Building a Caddy container stack for easy HTTPS with Docker and Ghost

I'm building a Caddy-stack to serve up HTTPS sessions, with a Ghost back end, using Docker containers, orchestrated with Docker Compose. You'll easily be able to replace the Ghost back end with other container-based apps such as Nginx or Wordpress. Updated January 2022.

Building a Caddy container stack for easy HTTPS with Docker and Ghost

I'm building a Caddy-stack to serve up HTTPS sessions, with a Ghost back end, using Docker containers, orchestrated with Docker Compose. You'll easily be able to replace the Ghost back end with other container-based apps such as Nginx or Wordpress.

As a longtime user of Traefik, I was pleasantly surprised when I tripped over Caddy. It's another proxy application like Traefik that ticks all the boxes. Reverse proxy, routing, https, open source, container based, easy to use. And that last one is crucial.

While Traefik is very cool and a great community, I had been beating my head against the wall trying to get a really basic running model of their new version 2 up and running. The config and syntax complexities were dragging me down, and there weren't really many resources or HTTPS examples online. The tech road was meandering in a wildly zig zag way.

In fact, it was while digging around for even a simple example of Traefik V2 with Docker Compose + HTTPS that I found a blogger - also struggling to get it going - who wrote the fateful words, "discovered caddy, seems simpler". And here we are. A cloud test server and less than an hour later, it was up and running.

Incidentally, this is my first outing making use of the excellent Diagrams.net for my diagram, with a cool sketch library from Rough-JS.

Prerequisites for the build

I am using a $5 AWS Lightsail server in the Frankfurt region. Most VPS's (Virtual Private Server) will do, I have my farm in the same place, I find it a fair deal for the included bandwidth and like having the vast AWS infrastructure nearby should I want to make use of it. Variations on this environment might work but this is what works here.

  • An AWS Lightsail $5 VPS with 1GB memory (if using, add HTTPS to the firewall)
  • Ubuntu 20.04
  • A running docker compose environment, built as per this then this great DigitalOcean article. At the time of writing the latest stable used here is 1.29.2.
  • A domain name or subdomain name you can point to the VPS public IP address. I have separate domains for the server (SSH, SFTP) and the web site itself.
  • Optional - an IP whitelist on your cloud server so only you can access the test application

Getting a base Caddy set up

I normally keep all my docker stuff under custom directory /data, but it's up to you. Wherever you see /data/caddy, replace with your own core directory. There are a few volumes at play.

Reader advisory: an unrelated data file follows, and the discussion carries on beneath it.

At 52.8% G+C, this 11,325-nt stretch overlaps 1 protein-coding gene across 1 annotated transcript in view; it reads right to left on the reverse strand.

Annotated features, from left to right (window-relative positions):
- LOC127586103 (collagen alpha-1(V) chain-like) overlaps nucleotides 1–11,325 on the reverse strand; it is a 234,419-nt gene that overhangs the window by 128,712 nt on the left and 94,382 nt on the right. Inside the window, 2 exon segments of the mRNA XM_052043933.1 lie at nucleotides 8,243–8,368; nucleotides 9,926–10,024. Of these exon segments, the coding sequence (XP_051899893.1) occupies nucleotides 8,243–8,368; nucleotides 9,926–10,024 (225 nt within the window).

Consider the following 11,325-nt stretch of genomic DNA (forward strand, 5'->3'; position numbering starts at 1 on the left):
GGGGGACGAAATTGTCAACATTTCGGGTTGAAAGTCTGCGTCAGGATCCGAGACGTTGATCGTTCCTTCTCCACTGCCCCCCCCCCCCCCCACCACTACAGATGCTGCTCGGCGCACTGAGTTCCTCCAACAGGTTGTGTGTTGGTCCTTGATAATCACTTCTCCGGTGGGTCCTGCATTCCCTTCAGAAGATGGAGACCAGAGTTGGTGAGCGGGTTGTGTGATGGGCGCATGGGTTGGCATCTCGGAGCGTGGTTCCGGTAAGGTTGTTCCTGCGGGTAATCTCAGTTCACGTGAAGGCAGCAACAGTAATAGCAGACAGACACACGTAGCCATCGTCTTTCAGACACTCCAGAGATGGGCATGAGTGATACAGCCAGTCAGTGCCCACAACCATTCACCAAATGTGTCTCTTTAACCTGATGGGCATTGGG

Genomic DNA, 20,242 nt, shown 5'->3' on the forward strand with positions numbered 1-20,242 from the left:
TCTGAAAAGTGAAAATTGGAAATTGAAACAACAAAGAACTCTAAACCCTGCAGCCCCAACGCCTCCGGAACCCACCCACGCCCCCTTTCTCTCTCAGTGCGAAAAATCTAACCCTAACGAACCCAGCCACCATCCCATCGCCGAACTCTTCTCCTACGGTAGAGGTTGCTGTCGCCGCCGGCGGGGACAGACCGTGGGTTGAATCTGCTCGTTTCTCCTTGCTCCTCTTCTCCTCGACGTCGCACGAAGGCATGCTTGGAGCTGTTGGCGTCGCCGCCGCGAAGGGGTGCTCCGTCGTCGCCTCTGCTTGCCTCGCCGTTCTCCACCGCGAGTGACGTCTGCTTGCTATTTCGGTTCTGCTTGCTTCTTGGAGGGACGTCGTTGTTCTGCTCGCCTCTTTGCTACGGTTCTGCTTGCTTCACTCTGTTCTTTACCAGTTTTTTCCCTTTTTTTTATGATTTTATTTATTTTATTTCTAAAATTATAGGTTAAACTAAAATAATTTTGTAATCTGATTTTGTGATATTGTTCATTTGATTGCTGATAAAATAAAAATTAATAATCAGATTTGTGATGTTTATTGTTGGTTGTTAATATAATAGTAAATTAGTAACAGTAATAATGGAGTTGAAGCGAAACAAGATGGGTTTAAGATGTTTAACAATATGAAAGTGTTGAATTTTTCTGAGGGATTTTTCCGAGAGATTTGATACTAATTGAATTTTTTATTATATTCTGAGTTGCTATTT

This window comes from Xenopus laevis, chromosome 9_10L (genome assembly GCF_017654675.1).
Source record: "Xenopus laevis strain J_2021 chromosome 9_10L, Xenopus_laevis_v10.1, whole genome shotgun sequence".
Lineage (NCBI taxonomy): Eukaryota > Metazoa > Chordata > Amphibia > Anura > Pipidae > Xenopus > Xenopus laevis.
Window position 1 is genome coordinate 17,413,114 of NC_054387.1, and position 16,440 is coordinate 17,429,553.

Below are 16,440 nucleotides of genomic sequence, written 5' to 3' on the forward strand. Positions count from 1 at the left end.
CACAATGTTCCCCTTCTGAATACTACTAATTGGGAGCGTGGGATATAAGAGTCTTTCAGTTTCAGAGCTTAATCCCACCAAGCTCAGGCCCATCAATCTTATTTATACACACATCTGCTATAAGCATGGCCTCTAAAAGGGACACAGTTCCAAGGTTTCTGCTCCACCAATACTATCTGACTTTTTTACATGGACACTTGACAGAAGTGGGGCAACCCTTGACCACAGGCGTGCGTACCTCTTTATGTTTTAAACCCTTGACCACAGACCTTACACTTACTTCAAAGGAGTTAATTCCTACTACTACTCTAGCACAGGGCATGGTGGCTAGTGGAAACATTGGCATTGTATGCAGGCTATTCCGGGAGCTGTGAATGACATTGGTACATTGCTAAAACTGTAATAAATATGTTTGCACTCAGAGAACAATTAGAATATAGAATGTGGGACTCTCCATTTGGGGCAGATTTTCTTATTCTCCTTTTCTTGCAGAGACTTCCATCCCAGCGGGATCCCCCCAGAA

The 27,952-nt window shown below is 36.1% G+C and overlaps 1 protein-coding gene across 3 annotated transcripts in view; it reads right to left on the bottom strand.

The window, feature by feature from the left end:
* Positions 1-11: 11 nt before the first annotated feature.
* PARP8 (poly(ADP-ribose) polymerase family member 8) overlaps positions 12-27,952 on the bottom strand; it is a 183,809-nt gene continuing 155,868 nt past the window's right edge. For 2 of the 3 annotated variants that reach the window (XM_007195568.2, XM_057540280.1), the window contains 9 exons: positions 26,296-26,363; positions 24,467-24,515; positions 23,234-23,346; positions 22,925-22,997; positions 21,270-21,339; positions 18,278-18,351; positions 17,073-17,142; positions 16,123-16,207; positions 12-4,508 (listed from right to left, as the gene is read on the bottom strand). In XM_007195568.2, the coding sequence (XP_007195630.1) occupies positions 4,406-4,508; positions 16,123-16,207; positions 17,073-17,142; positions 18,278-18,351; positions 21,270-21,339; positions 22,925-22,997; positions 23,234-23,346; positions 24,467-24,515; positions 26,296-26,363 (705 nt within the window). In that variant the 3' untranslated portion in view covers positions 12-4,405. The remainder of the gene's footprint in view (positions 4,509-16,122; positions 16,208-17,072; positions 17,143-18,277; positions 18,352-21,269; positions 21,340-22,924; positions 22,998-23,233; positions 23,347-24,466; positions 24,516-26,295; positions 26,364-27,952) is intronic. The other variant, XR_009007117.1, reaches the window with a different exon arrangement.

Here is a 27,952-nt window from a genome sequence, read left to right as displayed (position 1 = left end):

• /data/caddy : the Caddy and Compose root - directory
  • /data/caddy/Caddyfile : the centre of the universe - file
  • /data/caddy/data : the house for certificates (optional) - directory
  • /data/caddy/config : JSON config files (optional) - directory

Create some directories

$ sudo mkdir /data
$ sudo chown ubuntu:ubuntu /data
$ mkdir -p /data/caddy/data
$ mkdir -p /data/caddy/config
$ cd /data/caddy

Create a Compose file

I also typically keep my Docker Compose control file in the same place as the "head vampire" container, in this case Caddy. It can be anywhere that suits you. With your favourite text editor, create & open docker-compose.yml and seed with this.

version: "3.7"

networks:
        web:
                external: true
        internal:
                external: false
                driver: bridge

services:
        caddy:
                image: caddy:2-alpine
                restart: unless-stopped
                ports:
                        - "80:80"
                        - "443:443"
                volumes:
                        - /data/caddy/Caddyfile:/etc/caddy/Caddyfile
                        - /data/caddy/data:/data # Optional
                        - /data/caddy/config:/config # Optional
                networks:
                        - web
                        - internal

Caddy will function with only the Caddyfile volume mapped, and is fine for testing, but having the optional data and config volumes separated allows externalising of some key files, for backup or consistency when upgrading the core container image.

Create a Caddyfile

A Caddyfile is structured to have blocks for global settings, snippets, and server. The overview is on the Caddy site here. I am using the following, you should be able to create the same, updating with your domains and email. If using my example paths create with your favourite editor /data/caddy/Caddyfile.

{
    # Global options block. Entirely optional, https is on by default
    # Optional email key for lets encrypt
    email youremail@domain.com 
    # Optional staging lets encrypt for testing. Comment out for production.
    # acme_ca https://acme-staging-v02.api.letsencrypt.org/directory
}
myghost.mydomain.com {
    reverse_proxy ghost:2368
}
www.myghost.mydomain.com {
    redir https://myghost.mydomain.com{uri}
}

The optional email field here is linked to the LE (Let's Encrypt) certificates Caddy will issue automatically. If you are going to be hacking around with this I recommend using the LE staging server, just remember to comment the acme_ca entry out before going live.

Create a Docker network

If you haven't already, create the "web" and "internal" networks:

$ docker network create web
$ docker network create --internal internal

You can check with: docker network ls

Point your domain

Assign your domain to the IP address of your VPS. Ideally use a static IP on your instance. In this case it could be myghost.mydomain.com or *.mydomain.com.

Doing a lookup for myghost.mydomain.com should resolve to the VPS IP address.

Start the Caddy container

Running a docker-compose up -d should bring up the caddy container. If you do a docker ps you should see something like this:

$ docker ps
CONTAINER ID        IMAGE               COMMAND                  CREATED             STATUS              PORTS                                                NAMES
fc43f933e554        caddy:2-alpine      "caddy run --config …"   24 hours ago        Up 14 seconds       0.0.0.0:80->80/tcp, 0.0.0.0:443->443/tcp, 2019/tcp   caddy_caddy_1

If all looks good, you can proceed to adding an application container.

Add Ghost to the docker compose file

This doesn't have to be Ghost. You could easily add a different container that serves up data, such as Nginx. Be aware though, we have added the Ghost port in the Caddyfile. Remember the Caddyfile entry ghost:2368 - this would need to be replaced with the name and port for your chosen service. This name must match the name of your compose entry, as I have with "ghost" below.